The CUAC VISIONARY AWARD (CVA) is awarded annually by CUAC staff to a person in the community who demonstrates significant influence and vision in promoting the sustainability and growth of contemporary art in Utah.
Recipients are recognized and honored for the fervent and ambitious economic, social, and aesthetic contributions they make to mold the fabric of our community. Through the visionary leadership and pioneer spirit of these people, significant change is realized in our state’s relationship to contemporary art.
The award recipient will be honored at the last exhibition opening of each calendar year. The award recipient receives an original piece of artwork donated by a CUAC artist.
John Bell has contributed to the contemporary art community in Utah in many ways. As an artist, he has pioneered contemporary art in Utah by exhibiting extensively throughout Utah, nationally, and around the world. John has been an ambassador for contemporary art both locally and abroad. An accomplished artist on his own right, John’s leadership as a board member at both UMOCA and CUAC have provided support in numerous levels including vision, networking and marketing, and guidance to both institutions.
John was awarded an original work of art created by our very own Adam Bateman.
Shawn Rossiter has dedicated the last fifteen years to building the contemporary art community in Utah. He has created websites dedicated to surveys of artists working in Utah, he created 15bytes, Utah’s only publication dedicated solely to writing about art. The impact of that publication, Shawn’s work as an artist, and as art expert and promoter has truly been a pioneering effort that has forever shaped Utah and has made significant impact in the growth and stability of our art community for more than a decade.
Jared Steffensen has generously donated a piece of original art to represent the award.
Jeff Lambson received the 2014 award for his visionary contributions to the Utah art community through his curatorial efforts at the BYU Museum of Art. He has been one of the champions of contemporary art over the last several years at MOA but also by partnering with other institutions around the state. Every time there is talk of the outside art world having a presence in Utah, it seems to come through Jeff. He is a true bridge builder. He builds bridges from Utah to outside and between people, institutions, and cultures within Utah.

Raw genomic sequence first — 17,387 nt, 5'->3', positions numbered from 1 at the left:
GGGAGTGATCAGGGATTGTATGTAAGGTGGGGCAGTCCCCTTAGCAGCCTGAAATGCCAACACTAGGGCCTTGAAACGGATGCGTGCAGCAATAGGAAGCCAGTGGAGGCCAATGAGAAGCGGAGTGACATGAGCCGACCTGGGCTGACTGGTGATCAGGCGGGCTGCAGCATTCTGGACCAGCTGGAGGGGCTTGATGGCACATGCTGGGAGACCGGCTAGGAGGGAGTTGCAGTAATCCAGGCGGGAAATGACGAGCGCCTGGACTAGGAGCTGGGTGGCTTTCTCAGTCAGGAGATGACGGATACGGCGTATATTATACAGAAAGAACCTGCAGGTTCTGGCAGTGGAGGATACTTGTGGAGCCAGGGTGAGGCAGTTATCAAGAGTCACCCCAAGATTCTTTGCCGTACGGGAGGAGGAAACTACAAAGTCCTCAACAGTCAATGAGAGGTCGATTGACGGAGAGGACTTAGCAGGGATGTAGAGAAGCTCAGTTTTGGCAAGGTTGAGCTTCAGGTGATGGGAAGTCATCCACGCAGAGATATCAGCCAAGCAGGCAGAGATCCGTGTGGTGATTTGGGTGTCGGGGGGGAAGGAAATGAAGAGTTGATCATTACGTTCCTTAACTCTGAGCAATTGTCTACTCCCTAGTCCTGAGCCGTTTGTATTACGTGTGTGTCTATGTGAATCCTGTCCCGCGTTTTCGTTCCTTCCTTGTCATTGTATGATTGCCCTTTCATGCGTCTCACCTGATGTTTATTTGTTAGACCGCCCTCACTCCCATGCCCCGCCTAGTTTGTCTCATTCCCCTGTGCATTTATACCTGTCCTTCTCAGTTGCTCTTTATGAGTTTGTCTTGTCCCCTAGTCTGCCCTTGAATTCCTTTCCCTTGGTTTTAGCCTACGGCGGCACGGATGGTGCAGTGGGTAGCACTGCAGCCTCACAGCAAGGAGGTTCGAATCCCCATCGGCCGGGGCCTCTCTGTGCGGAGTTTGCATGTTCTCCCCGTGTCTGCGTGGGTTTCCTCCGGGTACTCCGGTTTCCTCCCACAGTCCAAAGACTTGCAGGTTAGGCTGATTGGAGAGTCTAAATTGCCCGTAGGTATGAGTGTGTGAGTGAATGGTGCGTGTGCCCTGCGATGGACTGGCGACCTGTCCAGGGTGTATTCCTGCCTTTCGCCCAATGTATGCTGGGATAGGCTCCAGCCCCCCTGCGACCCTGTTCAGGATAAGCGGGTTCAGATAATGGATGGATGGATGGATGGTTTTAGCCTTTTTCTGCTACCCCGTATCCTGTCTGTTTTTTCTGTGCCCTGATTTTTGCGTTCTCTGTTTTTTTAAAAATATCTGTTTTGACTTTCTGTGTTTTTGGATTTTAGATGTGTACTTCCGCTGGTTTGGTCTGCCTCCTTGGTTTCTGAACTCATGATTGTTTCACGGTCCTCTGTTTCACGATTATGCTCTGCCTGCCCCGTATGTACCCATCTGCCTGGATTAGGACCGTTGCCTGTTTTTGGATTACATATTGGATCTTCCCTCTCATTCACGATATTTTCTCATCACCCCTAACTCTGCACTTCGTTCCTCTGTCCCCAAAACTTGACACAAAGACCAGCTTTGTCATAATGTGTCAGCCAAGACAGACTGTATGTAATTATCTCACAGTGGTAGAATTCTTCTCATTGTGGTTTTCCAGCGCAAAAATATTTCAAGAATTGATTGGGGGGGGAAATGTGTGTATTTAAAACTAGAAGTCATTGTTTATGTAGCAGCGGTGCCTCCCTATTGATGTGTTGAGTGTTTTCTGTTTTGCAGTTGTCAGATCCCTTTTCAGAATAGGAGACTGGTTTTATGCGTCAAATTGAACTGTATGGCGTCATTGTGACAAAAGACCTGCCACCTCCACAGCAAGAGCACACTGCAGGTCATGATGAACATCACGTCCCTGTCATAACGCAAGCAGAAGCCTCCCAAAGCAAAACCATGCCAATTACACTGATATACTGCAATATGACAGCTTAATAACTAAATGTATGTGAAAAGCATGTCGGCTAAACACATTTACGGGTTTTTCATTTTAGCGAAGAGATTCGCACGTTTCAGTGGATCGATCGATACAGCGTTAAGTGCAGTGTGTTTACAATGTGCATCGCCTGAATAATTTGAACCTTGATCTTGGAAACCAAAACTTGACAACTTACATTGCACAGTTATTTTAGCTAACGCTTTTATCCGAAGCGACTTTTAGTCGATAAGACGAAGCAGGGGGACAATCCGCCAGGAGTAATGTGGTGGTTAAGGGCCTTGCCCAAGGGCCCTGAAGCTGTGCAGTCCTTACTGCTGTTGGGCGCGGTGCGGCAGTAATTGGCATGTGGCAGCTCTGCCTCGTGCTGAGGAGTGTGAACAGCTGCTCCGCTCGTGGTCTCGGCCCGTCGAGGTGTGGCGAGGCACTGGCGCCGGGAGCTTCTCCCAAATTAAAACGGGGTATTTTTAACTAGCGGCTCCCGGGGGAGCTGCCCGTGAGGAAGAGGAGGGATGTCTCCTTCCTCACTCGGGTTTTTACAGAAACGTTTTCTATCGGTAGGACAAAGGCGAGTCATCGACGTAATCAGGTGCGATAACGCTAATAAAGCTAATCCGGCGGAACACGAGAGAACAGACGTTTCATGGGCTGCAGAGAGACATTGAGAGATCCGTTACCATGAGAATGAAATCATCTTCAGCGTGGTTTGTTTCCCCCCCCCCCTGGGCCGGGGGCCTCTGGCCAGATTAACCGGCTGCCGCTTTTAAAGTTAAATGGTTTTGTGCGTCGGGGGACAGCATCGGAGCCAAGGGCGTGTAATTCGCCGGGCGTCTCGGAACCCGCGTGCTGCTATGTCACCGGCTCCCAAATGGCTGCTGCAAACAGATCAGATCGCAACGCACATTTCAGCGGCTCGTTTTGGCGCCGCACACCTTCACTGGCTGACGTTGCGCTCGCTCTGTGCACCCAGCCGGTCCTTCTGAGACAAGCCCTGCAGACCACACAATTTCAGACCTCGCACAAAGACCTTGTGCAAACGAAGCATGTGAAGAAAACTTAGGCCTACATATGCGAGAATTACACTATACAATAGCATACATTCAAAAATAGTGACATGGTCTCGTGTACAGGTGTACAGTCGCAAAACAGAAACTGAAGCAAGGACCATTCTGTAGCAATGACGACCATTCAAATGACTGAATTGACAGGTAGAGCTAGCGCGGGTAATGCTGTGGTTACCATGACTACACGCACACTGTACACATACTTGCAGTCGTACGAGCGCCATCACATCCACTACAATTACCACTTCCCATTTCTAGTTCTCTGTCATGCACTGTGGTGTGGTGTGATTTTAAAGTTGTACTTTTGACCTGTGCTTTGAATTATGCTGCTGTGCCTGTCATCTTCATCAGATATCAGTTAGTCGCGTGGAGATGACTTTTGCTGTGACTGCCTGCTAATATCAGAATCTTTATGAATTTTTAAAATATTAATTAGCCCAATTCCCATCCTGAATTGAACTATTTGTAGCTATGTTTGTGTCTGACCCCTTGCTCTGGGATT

Prior to coming to Utah to serve as the BYU Museum of Art’s first Curator of Contemporary Art, Jeff Lambson worked at the Smithsonian Institution’s Hirshhorn Museum and Sculpture Garden in Washington, DC, the nation’s museum of modern and contemporary art. Lambson has curated many successful exhibitions at BYU, including Mirror Mirror: Contemporary Portraits and the Fugitive Self; We Could Be Heroes: the Mythology of Monsters and Heroes in Contemporary Art; The Matter of Words: Adam Bateman, Harrell Fletcher, and John Fraser; Work To Do; Think Flat: Andy Warhol and Takashi Murakami, Gabriel Dawe: Plexus no. 29, and many others. Lambson is the recipient of the Salt Lake City Mayor’s Award for Service in the Arts and was named by Salt Lake Magazine as one of Utah’s most significant people of the past 20 years. His work has received national and international publicity in W magazine, Art Ltd, Sunset, Art 21 blog, and BBC’s The Culture Show. He works with his wife Ann Lambson at the MOA and they live in Provo, UT.
Thank you to Jared Lindsay Clark for donating the artwork that represented the award for Jeff Lambson.
Diane Stewart, together with her husband Sam, are active philanthropists who are huge supporters of culture here in Utah. Diane was selected to be the first recipient of CUAC’s Visionary Award because of her out-of-the-box thinking and daring support of a fledgling contemporary art community in Utah. She is willing to take risks to make the art community grow. Her risk taking is financial, but also personal, political and social–it ranges from financial support, to rallying her social circle, to sweeping floors and gallery sitting. Her willingness to grow her support of contemporary art over the last several years (in addition to the generous support she gives to regional and traditional art forms in Utah) is a testament to her willingness to take risks to pioneer growth. Her vision in supporting contemporary art is the reason for this award, however, CUAC would like to also commend her for her vision in supporting the LGBT community in Utah and her vision in political reform here.
Thank you to Joshua Winegar for donating a large photograph for 2013’s award.